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DNA methylation-based measures of biological age: meta-analysis predicting time to death

Research output: Contribution to journalArticle

  • Brian H Chen
  • Elena Colicino
  • Marjolein J Peters
  • Cavin K Ward-Caviness
  • Pei-Chien Tsai
  • Nicholas S Roetker
  • Allan C Just
  • Ellen W Demerath
  • Weihua Guan
  • Jan Bressler
  • Myriam Fornage
  • Stephanie Studenski
  • Amy R Vandiver
  • Ann Zenobia Moore
  • Toshiko Tanaka
  • Douglas P Kiel
  • Liming Liang
  • Pantel Vokonas
  • Joel Schwartz
  • Kathryn L Lunetta
  • Joanne M Murabito
  • Stefania Bandinelli
  • Dena G Hernandez
  • David Melzer
  • Michael Nalls
  • Luke C Pilling
  • Timothy R Price
  • Andrew B Singleton
  • Christian Gieger
  • Rolf Holle
  • Anja Kretschmer
  • Florian Kronenberg
  • Sonja Kunze
  • Jakob Linseisen
  • Christine Meisinger
  • Wolfgang Rathmann
  • Melanie Waldenberger
  • Sonia Shah
  • Naomi R Wray
  • Allan F McRae
  • Oscar H Franco
  • Albert Hofman
  • André G Uitterlinden
  • Devin Absher
  • Themistocles Assimes
  • Morgan E Levine
  • Ake T Lu
  • Philip S Tsao
  • Lifang Hou
  • JoAnn E Manson
  • Cara L Carty
  • Andrea Z LaCroix
  • Alexander P Reiner
  • Tim D Spector
  • Andrew P Feinberg
  • Daniel Levy
  • Andrea Baccarelli
  • Joyce van Meurs
  • Jordana T Bell
  • Annette Peters
  • James S Pankow
  • Luigi Ferrucci
  • Steve Horvath

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    Rights statement: Authors retain ownership of the copyright for their article, but they allow anyone to download, reuse, reprint, modify, distribute, and/or copy articles in Aging journal, so long as the original authors and source are cited.

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    Licence: Creative Commons: Attribution (CC-BY)

Original languageEnglish
Publication statusPublished - 28 Sep 2016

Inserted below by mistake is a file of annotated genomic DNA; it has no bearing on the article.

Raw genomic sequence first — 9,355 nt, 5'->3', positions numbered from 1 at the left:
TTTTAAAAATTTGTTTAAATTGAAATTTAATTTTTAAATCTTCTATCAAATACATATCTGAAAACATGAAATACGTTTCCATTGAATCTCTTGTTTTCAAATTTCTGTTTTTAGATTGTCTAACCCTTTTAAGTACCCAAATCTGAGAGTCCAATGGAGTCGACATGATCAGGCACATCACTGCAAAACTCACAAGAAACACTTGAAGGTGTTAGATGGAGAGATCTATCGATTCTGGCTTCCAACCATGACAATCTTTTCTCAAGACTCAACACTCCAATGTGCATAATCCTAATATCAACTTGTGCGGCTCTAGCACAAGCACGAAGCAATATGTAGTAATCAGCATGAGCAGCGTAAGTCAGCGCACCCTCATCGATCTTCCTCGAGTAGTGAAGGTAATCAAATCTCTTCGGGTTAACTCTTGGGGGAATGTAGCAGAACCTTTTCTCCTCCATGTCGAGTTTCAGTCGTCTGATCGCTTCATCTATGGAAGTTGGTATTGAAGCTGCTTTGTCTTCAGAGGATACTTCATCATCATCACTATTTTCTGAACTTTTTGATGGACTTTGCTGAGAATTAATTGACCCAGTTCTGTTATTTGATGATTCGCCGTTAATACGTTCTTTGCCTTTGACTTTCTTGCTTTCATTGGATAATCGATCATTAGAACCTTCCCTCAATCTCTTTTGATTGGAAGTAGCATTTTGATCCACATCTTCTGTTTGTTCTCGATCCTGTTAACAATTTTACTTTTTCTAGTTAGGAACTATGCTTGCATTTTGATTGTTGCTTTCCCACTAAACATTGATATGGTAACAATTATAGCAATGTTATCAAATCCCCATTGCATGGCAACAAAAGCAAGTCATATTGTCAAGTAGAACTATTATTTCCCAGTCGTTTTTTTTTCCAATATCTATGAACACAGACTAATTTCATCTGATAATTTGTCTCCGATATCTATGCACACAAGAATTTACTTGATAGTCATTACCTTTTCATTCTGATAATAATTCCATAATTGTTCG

Estimates of biological age based on DNA methylation patterns, often referred to as "epigenetic age", "DNAm age", have been shown to be robust biomarkers of age in humans. We previously demonstrated that independent of chronological age, epigenetic age assessed in blood predicted all-cause mortality in four human cohorts. Here, we expanded our original observation to 13 different cohorts for a total sample size of 13,089 individuals, including three racial/ethnic groups. In addition, we examined whether incorporating information on blood cell composition into the epigenetic age metrics improves their predictive power for mortality. All considered measures of epigenetic age acceleration were predictive of mortality (p≤8.2x10(-9)), independent of chronological age, even after adjusting for additional risk factors (p<5.4x10(-4)), and within the racial/ethnic groups that we examined (non-Hispanic whites, Hispanics, African Americans). Epigenetic age estimates that incorporated information on blood cell composition led to the smallest p-values for time to death (p=7.5x10(-43)). Overall, this study a) strengthens the evidence that epigenetic age predicts all-cause mortality above and beyond chronological age and traditional risk factors, and b) demonstrates that epigenetic age estimates that incorporate information on blood cell counts lead to highly significant associations with all-cause mortality.

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